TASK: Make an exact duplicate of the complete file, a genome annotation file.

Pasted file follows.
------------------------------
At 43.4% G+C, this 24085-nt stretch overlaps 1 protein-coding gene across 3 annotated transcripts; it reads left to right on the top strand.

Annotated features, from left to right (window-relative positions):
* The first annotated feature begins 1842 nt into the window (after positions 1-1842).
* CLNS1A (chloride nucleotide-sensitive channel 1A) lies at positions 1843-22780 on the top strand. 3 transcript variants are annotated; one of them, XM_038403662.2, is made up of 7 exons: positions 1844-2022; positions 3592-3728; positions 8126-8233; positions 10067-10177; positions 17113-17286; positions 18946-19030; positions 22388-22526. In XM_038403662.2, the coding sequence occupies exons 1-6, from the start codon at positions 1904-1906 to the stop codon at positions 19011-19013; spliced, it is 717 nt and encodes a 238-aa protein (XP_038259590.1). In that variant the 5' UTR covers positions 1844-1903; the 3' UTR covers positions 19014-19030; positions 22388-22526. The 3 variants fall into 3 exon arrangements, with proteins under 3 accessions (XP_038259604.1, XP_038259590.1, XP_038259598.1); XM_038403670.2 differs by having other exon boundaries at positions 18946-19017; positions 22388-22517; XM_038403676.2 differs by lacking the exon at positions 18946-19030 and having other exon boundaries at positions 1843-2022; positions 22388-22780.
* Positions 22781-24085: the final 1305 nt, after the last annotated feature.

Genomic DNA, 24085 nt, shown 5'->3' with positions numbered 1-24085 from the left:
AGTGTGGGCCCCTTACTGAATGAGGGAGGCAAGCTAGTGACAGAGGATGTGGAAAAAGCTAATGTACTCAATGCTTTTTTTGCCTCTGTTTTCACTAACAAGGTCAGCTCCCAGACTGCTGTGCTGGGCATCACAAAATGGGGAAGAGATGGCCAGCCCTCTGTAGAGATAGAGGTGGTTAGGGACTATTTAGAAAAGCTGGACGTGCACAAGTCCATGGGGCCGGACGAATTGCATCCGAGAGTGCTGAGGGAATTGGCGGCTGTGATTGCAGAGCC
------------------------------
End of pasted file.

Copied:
At 43.4% G+C, this 24085-nt stretch overlaps 1 protein-coding gene across 3 annotated transcripts; it reads left to right on the top strand.

Annotated features, from left to right (window-relative positions):
* The first annotated feature begins 1842 nt into the window (after positions 1-1842).
* CLNS1A (chloride nucleotide-sensitive channel 1A) lies at positions 1843-22780 on the top strand. 3 transcript variants are annotated; one of them, XM_038403662.2, is made up of 7 exons: positions 1844-2022; positions 3592-3728; positions 8126-8233; positions 10067-10177; positions 17113-17286; positions 18946-19030; positions 22388-22526. In XM_038403662.2, the coding sequence occupies exons 1-6, from the start codon at positions 1904-1906 to the stop codon at positions 19011-19013; spliced, it is 717 nt and encodes a 238-aa protein (XP_038259590.1). In that variant the 5' UTR covers positions 1844-1903; the 3' UTR covers positions 19014-19030; positions 22388-22526. The 3 variants fall into 3 exon arrangements, with proteins under 3 accessions (XP_038259604.1, XP_038259590.1, XP_038259598.1); XM_038403670.2 differs by having other exon boundaries at positions 18946-19017; positions 22388-22517; XM_038403676.2 differs by lacking the exon at positions 18946-19030 and having other exon boundaries at positions 1843-2022; positions 22388-22780.
* Positions 22781-24085: the final 1305 nt, after the last annotated feature.

Genomic DNA, 24085 nt, shown 5'->3' with positions numbered 1-24085 from the left:
AGTGTGGGCCCCTTACTGAATGAGGGAGGCAAGCTAGTGACAGAGGATGTGGAAAAAGCTAATGTACTCAATGCTTTTTTTGCCTCTGTTTTCACTAACAAGGTCAGCTCCCAGACTGCTGTGCTGGGCATCACAAAATGGGGAAGAGATGGCCAGCCCTCTGTAGAGATAGAGGTGGTTAGGGACTATTTAGAAAAGCTGGACGTGCACAAGTCCATGGGGCCGGACGAATTGCATCCGAGAGTGCTGAGGGAATTGGCGGCTGTGATTGCAGAGCC